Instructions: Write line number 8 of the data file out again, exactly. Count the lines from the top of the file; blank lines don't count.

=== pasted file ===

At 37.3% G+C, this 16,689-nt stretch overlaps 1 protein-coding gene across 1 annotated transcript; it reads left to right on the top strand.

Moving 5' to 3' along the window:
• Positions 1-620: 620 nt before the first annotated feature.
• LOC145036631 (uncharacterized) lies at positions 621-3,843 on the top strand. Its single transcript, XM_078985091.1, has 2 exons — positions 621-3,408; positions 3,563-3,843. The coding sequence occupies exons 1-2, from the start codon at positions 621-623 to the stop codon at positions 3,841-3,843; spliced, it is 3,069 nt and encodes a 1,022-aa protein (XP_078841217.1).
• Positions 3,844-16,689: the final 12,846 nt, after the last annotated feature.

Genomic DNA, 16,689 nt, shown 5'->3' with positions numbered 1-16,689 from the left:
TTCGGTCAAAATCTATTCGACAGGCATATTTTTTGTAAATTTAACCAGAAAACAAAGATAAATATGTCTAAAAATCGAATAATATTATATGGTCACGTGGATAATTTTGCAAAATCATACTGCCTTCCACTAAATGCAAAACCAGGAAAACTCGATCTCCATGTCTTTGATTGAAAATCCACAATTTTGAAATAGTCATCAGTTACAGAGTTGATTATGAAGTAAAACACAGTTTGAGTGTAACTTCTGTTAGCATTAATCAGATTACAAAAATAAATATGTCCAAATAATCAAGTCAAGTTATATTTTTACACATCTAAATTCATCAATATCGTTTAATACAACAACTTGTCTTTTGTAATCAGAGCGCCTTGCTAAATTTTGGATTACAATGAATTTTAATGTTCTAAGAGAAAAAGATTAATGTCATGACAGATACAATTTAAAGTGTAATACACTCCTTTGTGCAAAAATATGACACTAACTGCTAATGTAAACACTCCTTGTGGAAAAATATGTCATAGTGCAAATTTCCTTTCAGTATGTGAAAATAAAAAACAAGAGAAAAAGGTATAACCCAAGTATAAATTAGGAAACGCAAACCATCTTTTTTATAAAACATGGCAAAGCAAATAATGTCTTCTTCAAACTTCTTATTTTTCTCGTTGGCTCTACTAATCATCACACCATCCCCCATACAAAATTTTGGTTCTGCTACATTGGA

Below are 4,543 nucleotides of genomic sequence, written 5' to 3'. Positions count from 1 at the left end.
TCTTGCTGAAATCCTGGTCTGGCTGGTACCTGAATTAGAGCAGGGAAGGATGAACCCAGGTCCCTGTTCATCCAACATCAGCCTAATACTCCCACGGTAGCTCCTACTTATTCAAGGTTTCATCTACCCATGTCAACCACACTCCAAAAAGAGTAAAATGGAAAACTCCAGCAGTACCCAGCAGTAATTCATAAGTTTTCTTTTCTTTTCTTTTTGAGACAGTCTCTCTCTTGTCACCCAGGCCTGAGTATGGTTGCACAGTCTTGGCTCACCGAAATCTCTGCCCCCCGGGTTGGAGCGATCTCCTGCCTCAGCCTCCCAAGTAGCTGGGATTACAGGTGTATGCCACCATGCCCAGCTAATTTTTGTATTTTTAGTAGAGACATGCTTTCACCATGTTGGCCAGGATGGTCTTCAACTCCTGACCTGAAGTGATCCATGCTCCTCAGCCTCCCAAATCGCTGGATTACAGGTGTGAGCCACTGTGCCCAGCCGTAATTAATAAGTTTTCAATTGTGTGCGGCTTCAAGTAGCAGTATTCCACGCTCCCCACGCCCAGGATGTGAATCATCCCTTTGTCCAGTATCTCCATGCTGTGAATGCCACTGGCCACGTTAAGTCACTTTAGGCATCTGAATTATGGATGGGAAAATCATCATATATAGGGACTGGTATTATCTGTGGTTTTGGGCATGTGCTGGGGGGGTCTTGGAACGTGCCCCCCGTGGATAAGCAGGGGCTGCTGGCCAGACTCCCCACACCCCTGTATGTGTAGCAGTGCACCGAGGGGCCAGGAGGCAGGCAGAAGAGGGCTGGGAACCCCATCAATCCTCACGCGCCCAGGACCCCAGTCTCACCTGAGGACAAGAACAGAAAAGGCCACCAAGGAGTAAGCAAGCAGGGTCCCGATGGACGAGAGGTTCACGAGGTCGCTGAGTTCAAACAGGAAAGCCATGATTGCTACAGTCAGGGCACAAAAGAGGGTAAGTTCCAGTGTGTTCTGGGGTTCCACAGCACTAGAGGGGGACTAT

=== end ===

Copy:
Below are 4,543 nucleotides of genomic sequence, written 5' to 3'. Positions count from 1 at the left end.